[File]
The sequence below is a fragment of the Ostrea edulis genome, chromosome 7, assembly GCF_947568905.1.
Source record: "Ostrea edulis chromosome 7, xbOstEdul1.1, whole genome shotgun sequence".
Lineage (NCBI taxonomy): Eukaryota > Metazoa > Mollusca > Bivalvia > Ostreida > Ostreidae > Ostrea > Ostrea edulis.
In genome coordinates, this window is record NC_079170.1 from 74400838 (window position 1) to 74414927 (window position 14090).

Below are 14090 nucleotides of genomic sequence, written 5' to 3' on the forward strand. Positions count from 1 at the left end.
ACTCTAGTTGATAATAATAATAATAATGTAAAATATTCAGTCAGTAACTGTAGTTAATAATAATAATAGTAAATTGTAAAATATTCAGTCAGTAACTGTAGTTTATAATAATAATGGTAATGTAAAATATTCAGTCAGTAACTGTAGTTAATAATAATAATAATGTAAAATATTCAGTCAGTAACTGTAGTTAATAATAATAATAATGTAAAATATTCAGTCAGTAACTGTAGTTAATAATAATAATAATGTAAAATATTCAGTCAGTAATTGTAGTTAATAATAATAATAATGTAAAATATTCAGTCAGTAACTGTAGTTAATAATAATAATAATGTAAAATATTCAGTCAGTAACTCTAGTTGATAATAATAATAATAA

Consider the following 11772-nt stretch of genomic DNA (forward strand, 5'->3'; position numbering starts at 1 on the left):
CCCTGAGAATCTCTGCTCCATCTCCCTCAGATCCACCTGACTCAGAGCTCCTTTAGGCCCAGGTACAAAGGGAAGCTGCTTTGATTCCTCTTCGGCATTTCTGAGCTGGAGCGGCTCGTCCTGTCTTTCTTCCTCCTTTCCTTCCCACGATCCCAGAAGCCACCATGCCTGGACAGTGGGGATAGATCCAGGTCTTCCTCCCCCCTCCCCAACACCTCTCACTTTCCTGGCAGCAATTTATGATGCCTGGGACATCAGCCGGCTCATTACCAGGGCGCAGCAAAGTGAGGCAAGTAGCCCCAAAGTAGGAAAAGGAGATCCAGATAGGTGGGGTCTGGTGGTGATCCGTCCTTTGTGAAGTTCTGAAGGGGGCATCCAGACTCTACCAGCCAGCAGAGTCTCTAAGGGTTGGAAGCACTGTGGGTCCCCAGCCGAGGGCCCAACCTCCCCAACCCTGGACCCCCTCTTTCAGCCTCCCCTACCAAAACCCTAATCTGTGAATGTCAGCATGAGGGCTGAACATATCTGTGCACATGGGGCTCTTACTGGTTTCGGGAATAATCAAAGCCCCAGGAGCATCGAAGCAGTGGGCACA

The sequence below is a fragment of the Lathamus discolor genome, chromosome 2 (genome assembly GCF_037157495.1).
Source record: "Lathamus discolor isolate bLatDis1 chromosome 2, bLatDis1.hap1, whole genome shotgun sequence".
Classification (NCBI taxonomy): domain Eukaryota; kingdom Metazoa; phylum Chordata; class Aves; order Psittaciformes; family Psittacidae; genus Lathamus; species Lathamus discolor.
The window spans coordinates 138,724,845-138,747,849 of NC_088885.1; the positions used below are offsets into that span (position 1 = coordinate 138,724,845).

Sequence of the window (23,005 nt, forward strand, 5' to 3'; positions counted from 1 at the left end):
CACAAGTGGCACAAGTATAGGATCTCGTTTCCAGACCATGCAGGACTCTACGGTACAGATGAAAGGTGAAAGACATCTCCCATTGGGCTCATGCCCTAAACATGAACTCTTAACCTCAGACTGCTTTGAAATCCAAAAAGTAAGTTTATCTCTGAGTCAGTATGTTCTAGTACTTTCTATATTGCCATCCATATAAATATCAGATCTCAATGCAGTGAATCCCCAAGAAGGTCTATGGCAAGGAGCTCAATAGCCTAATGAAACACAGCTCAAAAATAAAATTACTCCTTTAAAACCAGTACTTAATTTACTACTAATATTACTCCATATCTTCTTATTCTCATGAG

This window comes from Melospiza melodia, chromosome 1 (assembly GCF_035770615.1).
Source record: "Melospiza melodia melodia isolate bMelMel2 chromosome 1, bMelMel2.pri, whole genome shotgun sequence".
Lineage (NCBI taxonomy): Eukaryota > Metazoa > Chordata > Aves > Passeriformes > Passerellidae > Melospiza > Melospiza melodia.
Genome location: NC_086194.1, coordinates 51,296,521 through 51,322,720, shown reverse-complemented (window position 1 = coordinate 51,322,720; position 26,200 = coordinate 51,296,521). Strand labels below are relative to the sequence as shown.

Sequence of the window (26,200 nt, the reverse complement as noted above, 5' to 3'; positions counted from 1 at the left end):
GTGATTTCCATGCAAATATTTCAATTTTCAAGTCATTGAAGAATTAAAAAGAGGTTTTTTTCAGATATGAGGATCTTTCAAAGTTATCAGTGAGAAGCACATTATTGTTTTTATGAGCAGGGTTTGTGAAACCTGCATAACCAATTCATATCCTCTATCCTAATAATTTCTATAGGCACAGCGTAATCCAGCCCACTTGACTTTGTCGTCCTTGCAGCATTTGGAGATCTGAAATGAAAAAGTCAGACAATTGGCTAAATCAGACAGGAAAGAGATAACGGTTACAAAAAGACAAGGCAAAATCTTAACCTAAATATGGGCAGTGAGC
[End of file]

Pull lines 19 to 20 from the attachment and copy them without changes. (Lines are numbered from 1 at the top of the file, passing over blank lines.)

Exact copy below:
Sequence of the window (26,200 nt, the reverse complement as noted above, 5' to 3'; positions counted from 1 at the left end):
GTGATTTCCATGCAAATATTTCAATTTTCAAGTCATTGAAGAATTAAAAAGAGGTTTTTTTCAGATATGAGGATCTTTCAAAGTTATCAGTGAGAAGCACATTATTGTTTTTATGAGCAGGGTTTGTGAAACCTGCATAACCAATTCATATCCTCTATCCTAATAATTTCTATAGGCACAGCGTAATCCAGCCCACTTGACTTTGTCGTCCTTGCAGCATTTGGAGATCTGAAATGAAAAAGTCAGACAATTGGCTAAATCAGACAGGAAAGAGATAACGGTTACAAAAAGACAAGGCAAAATCTTAACCTAAATATGGGCAGTGAGC